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On March 18, 1975, a star was born. In the appropriately plush setting of Perino's Restaurant in Los Angeles, Stanley R. Rader (Financial Director and Chief Counsel for the Worldwide Church of God), Robert L. Kuhn (Assistant to Rader) and Herbert W. Armstrong (Pastor General of the Worldwide Church of God) unveiled and christened their "prima donna"-the Ambassador International Cultural Foundation (A. I. C. F.).

The A.I.C.F. -.self-slated to become the greatest show on earth-modestly accepted its place next to the Ford and Rockefeller Foundations. The founders declared their journal, HUMAN POTENTIAL (as yet unpublished), to be one of the most prestigious magazines on the face of the earth. In the "rehearsal" issue, HUMAN POTENTIAL announced itself as "The Most Important New Publication For The Last Quarter of The 20th Century"-quite a mouthful from a religious organization that had always prided itself in mustard seed beginnings.

Rader and Kuhn, the main promoters of the Foundation, summarized their purposes and goals in a succinct statement:

"...In establishing the Ambassador International Cultural Foundation, we seek to bring the finest cultural events and artists to the greater Los Angeles community, as well as to join with the community in supporting leading charitable, humanitarian, educational and cultural organizations. The Foundation will underwrite all costs of the concerts, thereby enabling all funds generated from the sale of subscription tickets to be donated to participating organizations and institutions. (The foundation itself is being initially funded by the Worldwide Church of God which believes that the performing arts are the highest expression of the human spirit and that the support of charitable and humanitarian activities fulfills its biblical obligations.)"

The founding concepts were incredible: a superb concert series liberally sprinkled with artists such as Horowitz, Menuhin, Sutherland and Pavarotti; all box-office proceeds to be donated to charitable and humanitarian causes; and all expenses to be borne by an eclectic, fundamentalist sect that for nearly forty years had preached isolation from this present Satanic "world".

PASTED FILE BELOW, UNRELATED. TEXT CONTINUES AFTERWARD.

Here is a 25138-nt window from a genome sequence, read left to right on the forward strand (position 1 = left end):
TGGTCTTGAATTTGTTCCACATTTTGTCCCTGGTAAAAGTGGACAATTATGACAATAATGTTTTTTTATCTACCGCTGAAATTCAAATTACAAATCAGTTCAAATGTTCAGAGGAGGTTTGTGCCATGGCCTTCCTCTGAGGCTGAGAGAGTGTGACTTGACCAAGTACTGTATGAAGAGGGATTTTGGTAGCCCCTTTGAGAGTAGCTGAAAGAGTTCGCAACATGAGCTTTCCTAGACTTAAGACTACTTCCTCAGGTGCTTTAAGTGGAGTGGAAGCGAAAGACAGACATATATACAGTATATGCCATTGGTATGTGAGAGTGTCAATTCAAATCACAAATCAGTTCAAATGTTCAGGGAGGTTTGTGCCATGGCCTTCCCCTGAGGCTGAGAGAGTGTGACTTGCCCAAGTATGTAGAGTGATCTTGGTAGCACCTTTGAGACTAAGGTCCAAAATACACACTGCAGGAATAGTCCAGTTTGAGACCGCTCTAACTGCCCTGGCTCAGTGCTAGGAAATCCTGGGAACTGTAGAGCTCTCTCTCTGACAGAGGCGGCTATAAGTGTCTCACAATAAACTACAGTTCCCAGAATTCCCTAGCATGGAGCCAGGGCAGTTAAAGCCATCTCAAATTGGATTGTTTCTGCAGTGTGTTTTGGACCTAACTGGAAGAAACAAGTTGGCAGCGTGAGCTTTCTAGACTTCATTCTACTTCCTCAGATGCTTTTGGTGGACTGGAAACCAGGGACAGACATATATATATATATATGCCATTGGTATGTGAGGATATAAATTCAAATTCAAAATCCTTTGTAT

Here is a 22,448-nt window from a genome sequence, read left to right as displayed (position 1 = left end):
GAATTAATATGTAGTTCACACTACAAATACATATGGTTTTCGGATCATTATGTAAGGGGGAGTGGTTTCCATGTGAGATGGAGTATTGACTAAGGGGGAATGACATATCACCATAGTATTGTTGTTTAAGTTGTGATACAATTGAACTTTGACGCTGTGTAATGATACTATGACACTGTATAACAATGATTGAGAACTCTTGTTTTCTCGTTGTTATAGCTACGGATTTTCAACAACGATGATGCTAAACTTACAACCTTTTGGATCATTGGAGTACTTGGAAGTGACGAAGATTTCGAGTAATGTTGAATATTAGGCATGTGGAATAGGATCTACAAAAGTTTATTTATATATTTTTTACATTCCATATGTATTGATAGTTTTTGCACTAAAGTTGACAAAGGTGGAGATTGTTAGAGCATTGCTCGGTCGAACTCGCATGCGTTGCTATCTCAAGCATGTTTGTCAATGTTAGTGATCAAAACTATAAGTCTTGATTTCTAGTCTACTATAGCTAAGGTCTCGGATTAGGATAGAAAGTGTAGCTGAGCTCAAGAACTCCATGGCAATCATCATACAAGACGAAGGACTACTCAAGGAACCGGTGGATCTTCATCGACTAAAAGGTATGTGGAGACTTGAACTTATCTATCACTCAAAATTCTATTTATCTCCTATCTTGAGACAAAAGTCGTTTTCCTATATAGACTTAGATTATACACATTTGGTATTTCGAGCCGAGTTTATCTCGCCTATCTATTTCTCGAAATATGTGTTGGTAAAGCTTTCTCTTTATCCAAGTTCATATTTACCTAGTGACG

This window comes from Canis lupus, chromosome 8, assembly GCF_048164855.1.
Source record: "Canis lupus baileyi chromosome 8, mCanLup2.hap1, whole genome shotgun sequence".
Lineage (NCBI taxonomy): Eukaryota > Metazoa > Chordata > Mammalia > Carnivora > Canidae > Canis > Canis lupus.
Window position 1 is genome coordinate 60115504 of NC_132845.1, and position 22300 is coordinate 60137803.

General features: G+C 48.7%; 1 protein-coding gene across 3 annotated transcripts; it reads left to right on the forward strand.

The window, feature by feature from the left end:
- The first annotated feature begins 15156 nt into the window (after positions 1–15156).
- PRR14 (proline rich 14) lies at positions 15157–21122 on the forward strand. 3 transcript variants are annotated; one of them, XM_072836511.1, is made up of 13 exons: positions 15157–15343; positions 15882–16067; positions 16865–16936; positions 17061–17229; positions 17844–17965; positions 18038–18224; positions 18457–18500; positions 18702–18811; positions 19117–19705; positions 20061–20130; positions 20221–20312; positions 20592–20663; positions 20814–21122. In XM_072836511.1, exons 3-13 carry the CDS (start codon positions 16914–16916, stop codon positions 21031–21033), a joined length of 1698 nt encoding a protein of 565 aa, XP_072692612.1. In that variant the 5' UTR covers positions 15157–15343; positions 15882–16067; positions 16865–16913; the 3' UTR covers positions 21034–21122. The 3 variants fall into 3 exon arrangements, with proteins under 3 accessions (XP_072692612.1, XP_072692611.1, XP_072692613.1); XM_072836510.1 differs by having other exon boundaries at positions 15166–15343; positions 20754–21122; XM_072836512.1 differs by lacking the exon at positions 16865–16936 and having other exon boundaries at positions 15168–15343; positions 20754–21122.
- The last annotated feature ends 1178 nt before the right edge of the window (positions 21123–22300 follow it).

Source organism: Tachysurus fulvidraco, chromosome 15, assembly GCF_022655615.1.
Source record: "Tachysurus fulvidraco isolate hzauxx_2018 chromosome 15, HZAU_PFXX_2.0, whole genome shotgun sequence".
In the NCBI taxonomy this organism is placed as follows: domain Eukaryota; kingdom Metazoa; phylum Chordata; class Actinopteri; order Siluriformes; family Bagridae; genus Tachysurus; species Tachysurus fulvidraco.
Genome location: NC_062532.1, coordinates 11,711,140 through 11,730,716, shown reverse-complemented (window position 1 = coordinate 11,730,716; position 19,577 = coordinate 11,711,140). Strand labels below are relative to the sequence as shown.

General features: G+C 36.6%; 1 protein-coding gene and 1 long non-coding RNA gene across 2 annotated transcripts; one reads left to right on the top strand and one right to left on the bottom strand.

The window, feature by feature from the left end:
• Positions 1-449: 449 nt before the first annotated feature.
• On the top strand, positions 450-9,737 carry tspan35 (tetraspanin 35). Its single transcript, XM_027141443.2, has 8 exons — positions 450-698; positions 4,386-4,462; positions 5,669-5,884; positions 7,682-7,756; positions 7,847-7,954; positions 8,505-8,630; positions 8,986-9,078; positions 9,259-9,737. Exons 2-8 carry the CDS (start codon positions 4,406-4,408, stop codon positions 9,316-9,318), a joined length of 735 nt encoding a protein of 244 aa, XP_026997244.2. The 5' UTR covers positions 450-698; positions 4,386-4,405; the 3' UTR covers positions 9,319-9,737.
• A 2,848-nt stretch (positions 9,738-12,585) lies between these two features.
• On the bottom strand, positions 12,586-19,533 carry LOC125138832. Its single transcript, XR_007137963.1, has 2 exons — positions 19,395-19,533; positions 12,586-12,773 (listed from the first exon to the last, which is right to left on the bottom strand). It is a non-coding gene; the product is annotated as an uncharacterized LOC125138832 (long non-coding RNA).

Noting all this, Ruth Asheton Taylor, a Los Angeles television reporter, aptly concluded her A.I.C.F. interview with the prophetic remark, "It's almost too good to be true."

This report intends to examine the Ambassador International Cultural Foundation beneath this polished veneer. What were the inner details of its founding? Who are the men who control this operation which draws so heavily upon Worldwide Church of God funding? Who really benefits from the Foundation?

To clearly understand the Ambassador International Cultural Foundation, one must first look back to past events which spawned the organization. In the late sixties Herbert W. Armstrong and Stanley R. Rader began the international excursions which now occupy most of their time. Osamu Gotoh, a third member of the touring team, proved himself invaluable in "opening doors" to heads of state. Gotoh's close friendship with many Japanese officials, including Prince Mikasa (brother of Emperor Hirohito), enabled them to make important contacts in Japan. These led to invitations to visit other countries, and a network of international contacts naturally grew.

Although Herbert W. Armstrong was a high school drop out, he was introduced to these world leaders as a leader in the field of education and chancellor of three [now two] utopian colleges. The Ambassador College ENVOY, a lavish full-color yearbook showcasing the school's fabulous architecture and manicured landscaping, was often given to officials in order to enhance Armstrong's image. To gain even more prestige, Herbert Armstrong was also introduced as publisher of the PLAIN TRUTH, a top quality, glossy magazine with a circulation of three million. Most leaders who granted Mr. Armstrong a visit could expect a full-color cover of themselves-a fact which engendered many of the early invitations. During these chats with foreign officials, Armstrong and his entourage discussed the Worldwide Church of God as little as possible. This arrangement proved adequate for several years

But in 1974, doctrinal and organizational disputes rocked the Church structure causing a substantial drop in membership and income. Numerous cut-backs and extensive streamlining became necessary to meet the budgetary crunch. At this time the publishing of the PLAIN TRUTH became a hotly contested issue among the corporate leadership. Garner Ted Armstrong, Herbert's son and heir apparent to the apostolic throne, wanted a complete change from the glossy magazine format to a plain newsprint tabloid which would represent substantial monetary savings to "the Work". His idea was met with stiff opposition by others near the top of the hierarchy but it was adopted, nonetheless.

"Ted's Rag", as the tabloid was appropriately dubbed by its editorial staff, began to present difficulties for the foreign outreach of "the Work", especially in Japan. Osamu Gotoh flatly stated that the Japanese people would not accept a newsprint substitute of a real magazine. Furthermore, Herbert needed an appropriate publication that he could proudly present to government officials overseas.